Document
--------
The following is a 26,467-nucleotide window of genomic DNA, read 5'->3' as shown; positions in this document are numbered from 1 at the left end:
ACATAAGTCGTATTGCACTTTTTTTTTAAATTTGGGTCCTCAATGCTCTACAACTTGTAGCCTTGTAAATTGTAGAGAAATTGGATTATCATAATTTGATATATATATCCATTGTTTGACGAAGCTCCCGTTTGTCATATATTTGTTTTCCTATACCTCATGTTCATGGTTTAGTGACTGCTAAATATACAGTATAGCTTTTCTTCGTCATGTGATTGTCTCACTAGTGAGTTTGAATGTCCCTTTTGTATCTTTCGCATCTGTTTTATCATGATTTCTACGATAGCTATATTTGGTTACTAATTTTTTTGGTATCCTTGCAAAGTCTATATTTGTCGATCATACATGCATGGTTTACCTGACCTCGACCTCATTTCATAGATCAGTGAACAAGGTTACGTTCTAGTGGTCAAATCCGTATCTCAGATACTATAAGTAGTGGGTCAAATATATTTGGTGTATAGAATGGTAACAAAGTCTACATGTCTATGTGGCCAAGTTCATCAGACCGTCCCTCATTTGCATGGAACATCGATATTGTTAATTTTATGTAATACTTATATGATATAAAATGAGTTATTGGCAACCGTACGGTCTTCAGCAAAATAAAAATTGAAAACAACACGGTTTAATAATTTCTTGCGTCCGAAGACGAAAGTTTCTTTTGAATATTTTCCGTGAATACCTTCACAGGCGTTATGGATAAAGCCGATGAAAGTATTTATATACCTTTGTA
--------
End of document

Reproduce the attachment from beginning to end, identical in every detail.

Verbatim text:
The following is a 26,467-nucleotide window of genomic DNA, read 5'->3' as shown; positions in this document are numbered from 1 at the left end:
ACATAAGTCGTATTGCACTTTTTTTTTAAATTTGGGTCCTCAATGCTCTACAACTTGTAGCCTTGTAAATTGTAGAGAAATTGGATTATCATAATTTGATATATATATCCATTGTTTGACGAAGCTCCCGTTTGTCATATATTTGTTTTCCTATACCTCATGTTCATGGTTTAGTGACTGCTAAATATACAGTATAGCTTTTCTTCGTCATGTGATTGTCTCACTAGTGAGTTTGAATGTCCCTTTTGTATCTTTCGCATCTGTTTTATCATGATTTCTACGATAGCTATATTTGGTTACTAATTTTTTTGGTATCCTTGCAAAGTCTATATTTGTCGATCATACATGCATGGTTTACCTGACCTCGACCTCATTTCATAGATCAGTGAACAAGGTTACGTTCTAGTGGTCAAATCCGTATCTCAGATACTATAAGTAGTGGGTCAAATATATTTGGTGTATAGAATGGTAACAAAGTCTACATGTCTATGTGGCCAAGTTCATCAGACCGTCCCTCATTTGCATGGAACATCGATATTGTTAATTTTATGTAATACTTATATGATATAAAATGAGTTATTGGCAACCGTACGGTCTTCAGCAAAATAAAAATTGAAAACAACACGGTTTAATAATTTCTTGCGTCCGAAGACGAAAGTTTCTTTTGAATATTTTCCGTGAATACCTTCACAGGCGTTATGGATAAAGCCGATGAAAGTATTTATATACCTTTGTA